- Author: Gary S. Bender
The polyphagous shothole borers (Euwallacea sp.) that spreads fungal diseases (Fusarium sp. and possibly Graphium sp.) to susceptible trees in Los Angeles County have now been found in mid and northern Orange County and western San Bernardino County. Sick and dying trees are being cut down and shredded or chipped. A lot of different species of trees are affected, including avocado, box, elder, castor bean, coast live oak, Engelmann oak, sycamore, bigleaf maple, California bay laurel, white alder, olive, peach persimmon, goldenrain, mimosa, liquid amber and wisteria vine.
Why is this important to growers in San Diego, Riverside, Ventura and Santa Barbara counties? Because growers in San Diego County (and probably other coastal counties) are being offered free shipping by the waste disposal companies of wood chips and free spreading of the mulch in their groves. What a deal!! But wait a minute!
The problem lies in that the material I have seen is either not composted or poorly composted, because it heats up in the grove after delivery and starts steaming. This means that freshly shredded or chipped trees could very likely be spreading the borers right into their groves!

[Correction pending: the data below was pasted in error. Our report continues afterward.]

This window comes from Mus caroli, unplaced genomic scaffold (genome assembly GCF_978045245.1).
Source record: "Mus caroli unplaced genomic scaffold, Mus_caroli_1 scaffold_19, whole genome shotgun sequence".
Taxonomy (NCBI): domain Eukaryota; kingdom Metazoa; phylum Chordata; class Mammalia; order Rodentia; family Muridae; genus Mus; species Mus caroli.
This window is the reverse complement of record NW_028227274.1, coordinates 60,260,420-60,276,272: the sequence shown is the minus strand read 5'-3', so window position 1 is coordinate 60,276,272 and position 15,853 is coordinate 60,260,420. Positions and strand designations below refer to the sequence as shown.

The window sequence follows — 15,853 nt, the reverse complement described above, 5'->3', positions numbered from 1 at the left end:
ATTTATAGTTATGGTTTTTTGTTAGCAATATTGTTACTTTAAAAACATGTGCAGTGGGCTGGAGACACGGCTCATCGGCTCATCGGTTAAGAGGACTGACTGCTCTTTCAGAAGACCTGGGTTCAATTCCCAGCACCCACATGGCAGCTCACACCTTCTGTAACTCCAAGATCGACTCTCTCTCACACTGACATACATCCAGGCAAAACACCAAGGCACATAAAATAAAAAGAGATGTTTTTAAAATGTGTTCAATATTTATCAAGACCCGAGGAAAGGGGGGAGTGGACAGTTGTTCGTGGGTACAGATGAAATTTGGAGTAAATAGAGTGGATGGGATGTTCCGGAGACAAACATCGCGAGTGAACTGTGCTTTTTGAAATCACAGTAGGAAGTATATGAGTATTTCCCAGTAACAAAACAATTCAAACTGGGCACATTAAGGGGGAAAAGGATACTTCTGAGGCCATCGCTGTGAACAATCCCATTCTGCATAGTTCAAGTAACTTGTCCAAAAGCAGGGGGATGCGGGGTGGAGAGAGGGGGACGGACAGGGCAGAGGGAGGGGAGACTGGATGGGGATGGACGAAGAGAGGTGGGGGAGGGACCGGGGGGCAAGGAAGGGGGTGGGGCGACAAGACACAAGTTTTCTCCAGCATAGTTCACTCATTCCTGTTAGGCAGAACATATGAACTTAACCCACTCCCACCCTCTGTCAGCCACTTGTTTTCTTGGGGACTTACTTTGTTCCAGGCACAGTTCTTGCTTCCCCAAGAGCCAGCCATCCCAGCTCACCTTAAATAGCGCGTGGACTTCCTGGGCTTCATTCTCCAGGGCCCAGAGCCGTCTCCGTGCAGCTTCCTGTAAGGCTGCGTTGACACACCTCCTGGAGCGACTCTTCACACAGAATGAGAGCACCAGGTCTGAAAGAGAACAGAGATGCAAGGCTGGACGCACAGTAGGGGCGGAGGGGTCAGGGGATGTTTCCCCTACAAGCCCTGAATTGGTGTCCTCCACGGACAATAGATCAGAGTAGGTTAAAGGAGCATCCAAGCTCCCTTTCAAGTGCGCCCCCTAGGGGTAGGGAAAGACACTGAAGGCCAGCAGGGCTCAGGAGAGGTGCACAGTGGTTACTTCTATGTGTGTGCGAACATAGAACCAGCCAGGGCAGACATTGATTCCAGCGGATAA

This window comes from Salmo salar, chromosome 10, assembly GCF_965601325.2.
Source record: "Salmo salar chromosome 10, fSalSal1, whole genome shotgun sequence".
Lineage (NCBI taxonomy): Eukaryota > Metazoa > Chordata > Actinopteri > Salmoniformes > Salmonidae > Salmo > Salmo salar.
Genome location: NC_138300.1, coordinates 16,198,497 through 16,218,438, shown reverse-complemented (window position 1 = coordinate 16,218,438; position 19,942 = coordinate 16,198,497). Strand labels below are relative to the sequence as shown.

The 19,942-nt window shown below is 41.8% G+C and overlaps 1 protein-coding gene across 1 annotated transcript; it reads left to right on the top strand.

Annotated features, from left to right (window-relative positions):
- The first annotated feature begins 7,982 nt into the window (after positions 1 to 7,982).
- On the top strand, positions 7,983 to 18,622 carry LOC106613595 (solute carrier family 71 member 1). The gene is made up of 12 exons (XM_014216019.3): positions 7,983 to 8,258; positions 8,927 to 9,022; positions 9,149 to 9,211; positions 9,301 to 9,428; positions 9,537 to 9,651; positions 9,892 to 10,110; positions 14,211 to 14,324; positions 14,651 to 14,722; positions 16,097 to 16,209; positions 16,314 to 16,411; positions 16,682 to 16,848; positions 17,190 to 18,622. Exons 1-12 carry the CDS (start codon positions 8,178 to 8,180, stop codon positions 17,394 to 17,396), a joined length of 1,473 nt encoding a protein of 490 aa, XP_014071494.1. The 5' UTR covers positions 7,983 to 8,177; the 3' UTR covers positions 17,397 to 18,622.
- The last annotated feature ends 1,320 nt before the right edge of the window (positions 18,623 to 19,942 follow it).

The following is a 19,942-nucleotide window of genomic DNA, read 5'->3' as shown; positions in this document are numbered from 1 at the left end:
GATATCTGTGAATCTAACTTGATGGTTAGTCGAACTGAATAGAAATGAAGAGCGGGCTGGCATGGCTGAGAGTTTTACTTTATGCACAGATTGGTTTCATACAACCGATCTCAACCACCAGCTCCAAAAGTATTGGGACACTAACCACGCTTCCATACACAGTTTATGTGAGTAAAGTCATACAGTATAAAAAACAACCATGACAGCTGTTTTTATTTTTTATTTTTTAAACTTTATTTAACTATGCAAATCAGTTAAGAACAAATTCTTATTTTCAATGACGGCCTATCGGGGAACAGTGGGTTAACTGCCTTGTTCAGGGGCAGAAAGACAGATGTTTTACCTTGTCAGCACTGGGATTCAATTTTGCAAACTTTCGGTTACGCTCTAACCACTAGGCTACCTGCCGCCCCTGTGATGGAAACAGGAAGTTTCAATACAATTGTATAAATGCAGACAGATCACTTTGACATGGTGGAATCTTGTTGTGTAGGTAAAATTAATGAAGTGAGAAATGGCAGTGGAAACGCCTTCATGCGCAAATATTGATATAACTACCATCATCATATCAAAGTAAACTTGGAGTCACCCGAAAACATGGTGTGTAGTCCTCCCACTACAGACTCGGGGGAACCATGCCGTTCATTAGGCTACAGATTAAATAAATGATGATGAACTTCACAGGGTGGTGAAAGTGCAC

Growers should ask themselves “why are these trees in Los Angeles being cut down in the first place?” Trees are being pruned and cut down for a variety of reasons, but now that we have a new pest for which there is no control, we have to be very cautious about what we bring into our groves. Other problems that could be brought into groves include Phytophthora root rot and trunk cankers, oak root fungus, Dothierella cankers, and Asian citrus psyllid.
Growers should insist that only correctly composted mulch be brought into their groves. During the composting process the piles should be turned at least five times to allow the material on the outside of the pile to be turned into the middle for correct heating of the entire pile.